Dogs and cats are the most common pets in America, but other domesticated and semi-domesticated animals have wide followings. The USDA's Animal and Health Inspection Services estimates as many as 5 million rabbits are kept as pets by Americans. The dwarf lionhead leads the lagomorph herd with diminutive size, distinctive fur and winning personality.
Rabbit owners are multiplying like bunnies, and the dwarf lionhead's particular popularity is easy to understand. First, he's cute -- really cute. Weighing in at under 4 pounds with a wool mane of fur circling his head, the dwarf lionhead seals the deal with a friendly, inquisitive personality. A relatively new breed, the rabbit first showed up in the U.S. in 2000. His popularity grew quickly with pet lovers, but under-education of the animal's needs is a significant problem, as rabbits have specific health concerns.
Dwarf lionhead rabbits are particularly susceptible to hairballs, a condition wherein the animal's fur is consumed, usually during molting, and becomes lodged in the digestive tract. With many animals, hair consumption is common; the animal will regurgitate the fur -- think of the cat's hairball. But rabbits, unlike cats, can't vomit the offending hair -- anything entering a rabbit's stomach has to travel the entire length of the gastrointestinal tract. Hairballs in a rabbit can block the intestine, preventing elimination, killing the rabbit. The dwarf lionhead, with his thick mane of hair, requires persistent grooming to prevent dangerous hairballs.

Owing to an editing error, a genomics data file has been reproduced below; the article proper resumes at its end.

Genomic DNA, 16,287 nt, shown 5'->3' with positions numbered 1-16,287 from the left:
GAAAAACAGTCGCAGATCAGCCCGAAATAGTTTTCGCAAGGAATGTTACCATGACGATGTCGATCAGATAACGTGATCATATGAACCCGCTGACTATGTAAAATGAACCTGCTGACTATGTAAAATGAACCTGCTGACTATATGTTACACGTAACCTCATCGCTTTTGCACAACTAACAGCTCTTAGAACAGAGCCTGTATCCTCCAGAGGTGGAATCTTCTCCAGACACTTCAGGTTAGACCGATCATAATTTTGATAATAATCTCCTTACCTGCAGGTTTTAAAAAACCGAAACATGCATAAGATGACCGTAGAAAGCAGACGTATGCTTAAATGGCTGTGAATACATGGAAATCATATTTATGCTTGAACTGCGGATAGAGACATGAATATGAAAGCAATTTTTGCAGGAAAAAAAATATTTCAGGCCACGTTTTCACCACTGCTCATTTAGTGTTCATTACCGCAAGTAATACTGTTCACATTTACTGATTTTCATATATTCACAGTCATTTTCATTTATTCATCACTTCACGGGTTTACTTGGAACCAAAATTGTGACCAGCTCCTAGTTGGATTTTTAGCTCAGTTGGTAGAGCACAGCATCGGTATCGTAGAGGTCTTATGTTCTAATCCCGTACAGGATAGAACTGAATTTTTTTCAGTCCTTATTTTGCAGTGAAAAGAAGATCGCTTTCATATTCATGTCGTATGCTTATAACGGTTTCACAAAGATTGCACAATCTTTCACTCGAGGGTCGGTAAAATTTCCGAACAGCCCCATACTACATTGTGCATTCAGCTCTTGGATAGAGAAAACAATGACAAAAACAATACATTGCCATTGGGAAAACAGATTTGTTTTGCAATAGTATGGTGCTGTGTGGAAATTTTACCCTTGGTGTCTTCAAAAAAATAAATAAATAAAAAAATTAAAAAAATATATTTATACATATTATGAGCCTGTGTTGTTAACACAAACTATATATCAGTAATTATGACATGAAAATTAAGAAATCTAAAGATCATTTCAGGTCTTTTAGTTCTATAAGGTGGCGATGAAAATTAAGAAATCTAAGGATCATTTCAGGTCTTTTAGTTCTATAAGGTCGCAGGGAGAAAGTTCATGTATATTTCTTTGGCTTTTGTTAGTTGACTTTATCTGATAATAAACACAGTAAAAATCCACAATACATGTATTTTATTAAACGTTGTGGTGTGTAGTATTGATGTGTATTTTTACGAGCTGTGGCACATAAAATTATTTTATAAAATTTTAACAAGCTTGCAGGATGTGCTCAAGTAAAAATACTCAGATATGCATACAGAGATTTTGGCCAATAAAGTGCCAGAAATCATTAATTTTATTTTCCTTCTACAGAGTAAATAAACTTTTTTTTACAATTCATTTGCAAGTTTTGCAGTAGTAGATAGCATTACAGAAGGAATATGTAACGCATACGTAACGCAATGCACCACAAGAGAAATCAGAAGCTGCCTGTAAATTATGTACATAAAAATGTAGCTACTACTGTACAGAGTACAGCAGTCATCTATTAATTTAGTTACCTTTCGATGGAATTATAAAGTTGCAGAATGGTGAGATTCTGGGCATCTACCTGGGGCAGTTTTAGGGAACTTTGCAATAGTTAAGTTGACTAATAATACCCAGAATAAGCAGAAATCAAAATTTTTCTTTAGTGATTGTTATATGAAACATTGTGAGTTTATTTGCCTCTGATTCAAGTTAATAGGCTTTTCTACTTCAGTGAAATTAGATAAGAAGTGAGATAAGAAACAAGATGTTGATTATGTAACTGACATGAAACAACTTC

Animal obesity is a serious and growing problem, and rabbits are no exception. Rabbits should not eat exclusively pellet food but should instead have unlimited hay, daily offerings of fresh greens such as kale or lettuce, and a controlled amount of pellets to round out feedings. Obese rabbits display low energy levels and can suffer from respiratory problems and arthritis; dwarf rabbits like lionheads are particularly prone to obesity -- smaller rabbits require less food and are easily overfed, while their tiny frame makes obesity less obvious than in larger rabbit breeds.
Rabbit teeth are “open rooted,” growing continuously throughout their lives. With front teeth, a insufficient diet of roughage, which is necessary for grinding down teeth, can result in incisors that grow too long and fatally puncture the skull. Rabbits' back teeth need grinding down to prevent misalignment. Dwarf lionheads are particularly prone to misalignment, as their heads were bred to be smaller and rounder, and can suffer from painful tooth spurs, mouth infection and eye problems. To prevent tooth issues, feed freely to the dwarf lionhead and chew items -- toys, branches, toilet paper rolls -- must be provided.
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Rodney Wilson is owner and manager of Goldfinch Farm in central Kentucky, where he oversees veterinary and management practices for a diverse group of animals, from dogs and cats to pigs and chickens. He's written professionally since 2001, with articles appearing in such publications as The Cincinnati Enquirer, CiN Weekly, Baby Guide and Akron Life.